By Topic

Existential second-order logic over graphs: charting the tractability frontier

Sign In

Cookies must be enabled to login.After enabling cookies , please use refresh or reload or ctrl+f5 on the browser for the login options.

Formats Non-Member Member
$31 $13
Learn how you can qualify for the best price for this item!
Become an IEEE Member or Subscribe to
IEEE Xplore for exclusive pricing!
close button

puzzle piece

IEEE membership options for an individual and IEEE Xplore subscriptions for an organization offer the most affordable access to essential journal articles, conference papers, standards, eBooks, and eLearning courses.

Learn more about:

IEEE membership

IEEE Xplore subscriptions

3 Author(s)
Gottlob, G. ; Tech. Univ. Wien, Austria ; Kolaitis, P.G. ; Schwentick, T.

Fagin's (1974) theorem, the first important result of descriptive complexity, asserts that a property of graphs is in NP if and only if it is definable by an existential second-order formula. We study the complexity of evaluating existential second-order formulas that belong to prefix classes of existential second-order logic, where a prefix class is the collection of all existential second-order and the first-order quantifiers obey a certain quantifier pattern. We completely characterize the computation complexity of prefix classes of existential second-order logic in three different contexts: over directed graphs; over undirected graphs with self-loops; and over undirected graphs without self-loops. Our main result is that in each of these three contexts a dichotomy holds, i.e., each prefix class of existential second-order logic either contains sentences that can express NP-complete problems or each of its sentences expresses a polynomial-time solvable problem. Although the boundary of the dichotomy coincides for the first two cases, it changes, as one move to undirected graphs without self-loops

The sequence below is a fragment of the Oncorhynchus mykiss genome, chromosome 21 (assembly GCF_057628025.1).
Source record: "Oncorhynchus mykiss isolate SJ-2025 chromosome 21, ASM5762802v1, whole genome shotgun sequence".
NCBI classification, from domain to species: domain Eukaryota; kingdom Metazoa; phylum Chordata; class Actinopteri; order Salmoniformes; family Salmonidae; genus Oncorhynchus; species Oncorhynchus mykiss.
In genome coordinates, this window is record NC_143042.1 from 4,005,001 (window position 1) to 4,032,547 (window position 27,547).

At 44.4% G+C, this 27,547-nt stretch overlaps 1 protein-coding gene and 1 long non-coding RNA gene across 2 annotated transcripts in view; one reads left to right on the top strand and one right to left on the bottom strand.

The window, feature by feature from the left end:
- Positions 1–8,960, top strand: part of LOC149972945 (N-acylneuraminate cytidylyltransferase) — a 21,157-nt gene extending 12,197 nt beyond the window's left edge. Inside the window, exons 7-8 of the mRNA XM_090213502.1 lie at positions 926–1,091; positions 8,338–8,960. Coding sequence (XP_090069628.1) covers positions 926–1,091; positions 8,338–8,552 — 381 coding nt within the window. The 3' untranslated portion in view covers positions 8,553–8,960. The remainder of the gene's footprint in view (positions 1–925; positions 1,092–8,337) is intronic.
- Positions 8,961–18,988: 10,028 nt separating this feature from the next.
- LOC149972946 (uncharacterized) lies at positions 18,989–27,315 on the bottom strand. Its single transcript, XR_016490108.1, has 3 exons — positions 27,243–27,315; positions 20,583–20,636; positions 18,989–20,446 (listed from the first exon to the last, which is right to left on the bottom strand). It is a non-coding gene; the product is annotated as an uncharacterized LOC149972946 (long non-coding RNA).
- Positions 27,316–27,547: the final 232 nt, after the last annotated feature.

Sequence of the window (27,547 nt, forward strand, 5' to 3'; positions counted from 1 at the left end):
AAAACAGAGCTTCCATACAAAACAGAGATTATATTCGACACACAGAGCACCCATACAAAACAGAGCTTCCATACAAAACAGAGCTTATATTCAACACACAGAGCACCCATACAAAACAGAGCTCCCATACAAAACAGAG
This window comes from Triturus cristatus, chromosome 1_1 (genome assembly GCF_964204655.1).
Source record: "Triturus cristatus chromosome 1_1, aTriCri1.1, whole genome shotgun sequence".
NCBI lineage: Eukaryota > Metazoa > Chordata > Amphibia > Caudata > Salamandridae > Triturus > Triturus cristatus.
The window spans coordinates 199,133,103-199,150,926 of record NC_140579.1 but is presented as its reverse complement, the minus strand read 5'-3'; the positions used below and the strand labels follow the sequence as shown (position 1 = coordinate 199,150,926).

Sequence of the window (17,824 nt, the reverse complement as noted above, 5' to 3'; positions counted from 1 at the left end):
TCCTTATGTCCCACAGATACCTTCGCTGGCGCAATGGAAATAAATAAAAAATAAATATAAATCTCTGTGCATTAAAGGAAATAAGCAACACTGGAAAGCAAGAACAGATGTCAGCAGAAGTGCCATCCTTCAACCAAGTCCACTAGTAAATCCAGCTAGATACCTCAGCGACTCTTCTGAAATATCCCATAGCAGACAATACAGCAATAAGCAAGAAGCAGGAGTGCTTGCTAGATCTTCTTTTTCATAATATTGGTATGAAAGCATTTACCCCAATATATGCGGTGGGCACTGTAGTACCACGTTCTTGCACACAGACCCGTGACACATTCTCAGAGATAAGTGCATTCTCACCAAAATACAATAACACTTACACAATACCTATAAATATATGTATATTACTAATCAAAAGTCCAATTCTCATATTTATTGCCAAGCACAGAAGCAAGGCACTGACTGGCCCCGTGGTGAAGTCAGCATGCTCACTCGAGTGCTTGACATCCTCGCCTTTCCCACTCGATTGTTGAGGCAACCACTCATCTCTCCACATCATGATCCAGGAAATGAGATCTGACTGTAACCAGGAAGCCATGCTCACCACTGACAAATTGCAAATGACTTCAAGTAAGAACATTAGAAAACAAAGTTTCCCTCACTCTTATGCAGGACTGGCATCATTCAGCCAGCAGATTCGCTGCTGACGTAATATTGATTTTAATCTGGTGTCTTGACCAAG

Published in:

Foundations of Computer Science, 2000. Proceedings. 41st Annual Symposium on

Date of Conference:

2000